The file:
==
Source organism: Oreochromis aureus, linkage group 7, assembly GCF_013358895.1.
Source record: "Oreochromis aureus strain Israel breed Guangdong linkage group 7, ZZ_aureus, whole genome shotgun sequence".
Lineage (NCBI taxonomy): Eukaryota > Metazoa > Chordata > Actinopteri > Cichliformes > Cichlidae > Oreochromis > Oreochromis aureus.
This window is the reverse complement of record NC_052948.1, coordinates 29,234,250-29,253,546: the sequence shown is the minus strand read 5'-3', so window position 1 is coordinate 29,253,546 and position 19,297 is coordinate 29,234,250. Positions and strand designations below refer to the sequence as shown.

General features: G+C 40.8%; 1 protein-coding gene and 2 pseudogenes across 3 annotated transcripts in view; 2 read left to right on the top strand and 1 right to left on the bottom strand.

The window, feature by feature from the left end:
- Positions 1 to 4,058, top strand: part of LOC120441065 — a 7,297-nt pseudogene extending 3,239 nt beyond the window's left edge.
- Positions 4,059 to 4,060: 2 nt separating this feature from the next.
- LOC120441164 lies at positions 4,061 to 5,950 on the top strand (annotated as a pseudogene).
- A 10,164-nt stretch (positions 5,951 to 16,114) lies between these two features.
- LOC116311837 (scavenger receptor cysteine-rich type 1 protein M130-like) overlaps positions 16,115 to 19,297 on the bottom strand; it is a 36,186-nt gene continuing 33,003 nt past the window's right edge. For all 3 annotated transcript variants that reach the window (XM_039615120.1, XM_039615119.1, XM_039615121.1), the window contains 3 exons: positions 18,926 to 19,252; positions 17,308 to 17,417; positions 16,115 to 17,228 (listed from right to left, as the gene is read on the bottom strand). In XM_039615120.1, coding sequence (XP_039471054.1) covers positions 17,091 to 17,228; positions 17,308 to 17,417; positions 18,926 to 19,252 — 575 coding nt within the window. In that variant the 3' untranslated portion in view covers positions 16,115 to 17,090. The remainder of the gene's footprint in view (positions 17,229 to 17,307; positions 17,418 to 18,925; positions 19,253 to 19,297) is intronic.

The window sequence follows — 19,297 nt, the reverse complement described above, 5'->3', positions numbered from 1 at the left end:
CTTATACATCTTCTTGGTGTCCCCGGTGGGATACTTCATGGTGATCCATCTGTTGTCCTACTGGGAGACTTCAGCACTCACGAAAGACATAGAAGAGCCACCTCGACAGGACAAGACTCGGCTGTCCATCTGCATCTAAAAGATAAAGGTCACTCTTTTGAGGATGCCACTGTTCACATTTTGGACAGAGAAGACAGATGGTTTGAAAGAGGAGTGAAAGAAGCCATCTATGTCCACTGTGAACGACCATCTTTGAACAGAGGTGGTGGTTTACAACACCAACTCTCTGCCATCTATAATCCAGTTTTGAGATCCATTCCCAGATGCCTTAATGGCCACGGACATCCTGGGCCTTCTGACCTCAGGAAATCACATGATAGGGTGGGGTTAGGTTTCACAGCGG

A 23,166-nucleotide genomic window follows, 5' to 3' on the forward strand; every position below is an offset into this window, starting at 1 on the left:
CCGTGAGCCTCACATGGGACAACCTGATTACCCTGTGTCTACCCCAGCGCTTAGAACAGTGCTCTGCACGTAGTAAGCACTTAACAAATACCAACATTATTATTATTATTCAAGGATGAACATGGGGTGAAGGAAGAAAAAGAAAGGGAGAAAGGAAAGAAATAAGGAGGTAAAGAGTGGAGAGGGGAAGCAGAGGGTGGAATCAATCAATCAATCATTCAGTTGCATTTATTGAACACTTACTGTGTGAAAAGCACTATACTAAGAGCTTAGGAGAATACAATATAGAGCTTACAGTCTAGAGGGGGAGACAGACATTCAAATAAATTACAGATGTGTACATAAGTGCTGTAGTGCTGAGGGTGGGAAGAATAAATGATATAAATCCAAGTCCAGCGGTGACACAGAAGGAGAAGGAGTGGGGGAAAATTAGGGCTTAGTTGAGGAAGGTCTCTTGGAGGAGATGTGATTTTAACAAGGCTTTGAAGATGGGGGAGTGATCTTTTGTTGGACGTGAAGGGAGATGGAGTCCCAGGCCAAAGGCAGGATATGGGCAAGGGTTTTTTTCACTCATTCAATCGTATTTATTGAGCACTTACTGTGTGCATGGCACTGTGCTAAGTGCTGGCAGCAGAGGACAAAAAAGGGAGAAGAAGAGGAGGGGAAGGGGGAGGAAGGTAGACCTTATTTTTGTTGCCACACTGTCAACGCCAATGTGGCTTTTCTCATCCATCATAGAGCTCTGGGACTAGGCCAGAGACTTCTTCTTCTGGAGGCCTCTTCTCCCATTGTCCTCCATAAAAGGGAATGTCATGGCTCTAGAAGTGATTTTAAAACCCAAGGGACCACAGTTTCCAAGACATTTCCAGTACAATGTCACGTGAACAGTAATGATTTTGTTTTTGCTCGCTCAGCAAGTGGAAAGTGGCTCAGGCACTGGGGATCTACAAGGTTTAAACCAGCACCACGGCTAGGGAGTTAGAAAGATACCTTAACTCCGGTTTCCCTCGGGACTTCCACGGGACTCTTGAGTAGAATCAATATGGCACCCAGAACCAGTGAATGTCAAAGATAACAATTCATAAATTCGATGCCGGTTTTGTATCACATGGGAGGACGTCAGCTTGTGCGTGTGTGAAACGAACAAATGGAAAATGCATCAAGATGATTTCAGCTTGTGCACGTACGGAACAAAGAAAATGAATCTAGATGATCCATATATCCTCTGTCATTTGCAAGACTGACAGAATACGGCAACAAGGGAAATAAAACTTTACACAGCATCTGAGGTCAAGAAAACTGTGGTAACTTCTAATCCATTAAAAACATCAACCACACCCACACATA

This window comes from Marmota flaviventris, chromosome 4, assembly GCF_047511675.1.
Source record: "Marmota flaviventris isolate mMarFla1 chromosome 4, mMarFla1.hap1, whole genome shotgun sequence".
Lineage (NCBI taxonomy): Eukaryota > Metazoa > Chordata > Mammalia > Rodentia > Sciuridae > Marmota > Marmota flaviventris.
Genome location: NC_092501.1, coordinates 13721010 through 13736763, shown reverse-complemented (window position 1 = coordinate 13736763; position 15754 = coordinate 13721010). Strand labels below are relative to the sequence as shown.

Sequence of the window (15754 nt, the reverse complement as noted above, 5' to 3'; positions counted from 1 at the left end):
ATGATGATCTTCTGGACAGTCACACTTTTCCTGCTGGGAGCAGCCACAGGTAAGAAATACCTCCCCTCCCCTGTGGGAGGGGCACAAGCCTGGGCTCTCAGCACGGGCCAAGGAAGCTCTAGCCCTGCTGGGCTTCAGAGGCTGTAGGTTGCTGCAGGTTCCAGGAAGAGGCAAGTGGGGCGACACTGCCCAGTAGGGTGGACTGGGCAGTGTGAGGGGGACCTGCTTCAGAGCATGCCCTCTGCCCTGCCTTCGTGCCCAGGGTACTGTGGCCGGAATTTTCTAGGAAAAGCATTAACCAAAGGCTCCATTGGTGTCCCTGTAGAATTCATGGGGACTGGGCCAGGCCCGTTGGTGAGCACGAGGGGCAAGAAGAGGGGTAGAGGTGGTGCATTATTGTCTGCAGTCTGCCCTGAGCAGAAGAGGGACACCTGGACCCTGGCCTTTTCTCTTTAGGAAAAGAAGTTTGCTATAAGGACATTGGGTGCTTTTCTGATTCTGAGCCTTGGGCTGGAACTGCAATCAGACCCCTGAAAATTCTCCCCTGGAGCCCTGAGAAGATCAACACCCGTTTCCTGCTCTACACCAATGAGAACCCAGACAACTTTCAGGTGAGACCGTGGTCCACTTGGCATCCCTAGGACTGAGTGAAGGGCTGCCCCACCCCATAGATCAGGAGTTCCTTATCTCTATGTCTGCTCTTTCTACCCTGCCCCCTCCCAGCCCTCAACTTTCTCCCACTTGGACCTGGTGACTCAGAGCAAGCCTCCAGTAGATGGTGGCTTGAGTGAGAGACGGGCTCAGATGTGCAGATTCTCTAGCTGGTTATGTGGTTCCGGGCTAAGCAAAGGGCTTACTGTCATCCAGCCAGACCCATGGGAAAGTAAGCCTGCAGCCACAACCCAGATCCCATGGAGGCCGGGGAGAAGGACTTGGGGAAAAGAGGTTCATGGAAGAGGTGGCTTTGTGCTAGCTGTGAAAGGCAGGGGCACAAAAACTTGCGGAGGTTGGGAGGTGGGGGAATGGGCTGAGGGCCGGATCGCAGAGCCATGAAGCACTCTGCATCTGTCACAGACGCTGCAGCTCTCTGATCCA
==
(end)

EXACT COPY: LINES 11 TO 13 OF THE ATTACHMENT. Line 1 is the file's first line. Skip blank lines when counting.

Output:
- LOC116311837 (scavenger receptor cysteine-rich type 1 protein M130-like) overlaps positions 16,115 to 19,297 on the bottom strand; it is a 36,186-nt gene continuing 33,003 nt past the window's right edge. For all 3 annotated transcript variants that reach the window (XM_039615120.1, XM_039615119.1, XM_039615121.1), the window contains 3 exons: positions 18,926 to 19,252; positions 17,308 to 17,417; positions 16,115 to 17,228 (listed from right to left, as the gene is read on the bottom strand). In XM_039615120.1, coding sequence (XP_039471054.1) covers positions 17,091 to 17,228; positions 17,308 to 17,417; positions 18,926 to 19,252 — 575 coding nt within the window. In that variant the 3' untranslated portion in view covers positions 16,115 to 17,090. The remainder of the gene's footprint in view (positions 17,229 to 17,307; positions 17,418 to 18,925; positions 19,253 to 19,297) is intronic.

The window sequence follows — 19,297 nt, the reverse complement described above, 5'->3', positions numbered from 1 at the left end:
CTTATACATCTTCTTGGTGTCCCCGGTGGGATACTTCATGGTGATCCATCTGTTGTCCTACTGGGAGACTTCAGCACTCACGAAAGACATAGAAGAGCCACCTCGACAGGACAAGACTCGGCTGTCCATCTGCATCTAAAAGATAAAGGTCACTCTTTTGAGGATGCCACTGTTCACATTTTGGACAGAGAAGACAGATGGTTTGAAAGAGGAGTGAAAGAAGCCATCTATGTCCACTGTGAACGACCATCTTTGAACAGAGGTGGTGGTTTACAACACCAACTCTCTGCCATCTATAATCCAGTTTTGAGATCCATTCCCAGATGCCTTAATGGCCACGGACATCCTGGGCCTTCTGACCTCAGGAAATCACATGATAGGGTGGGGTTAGGTTTCACAGCGG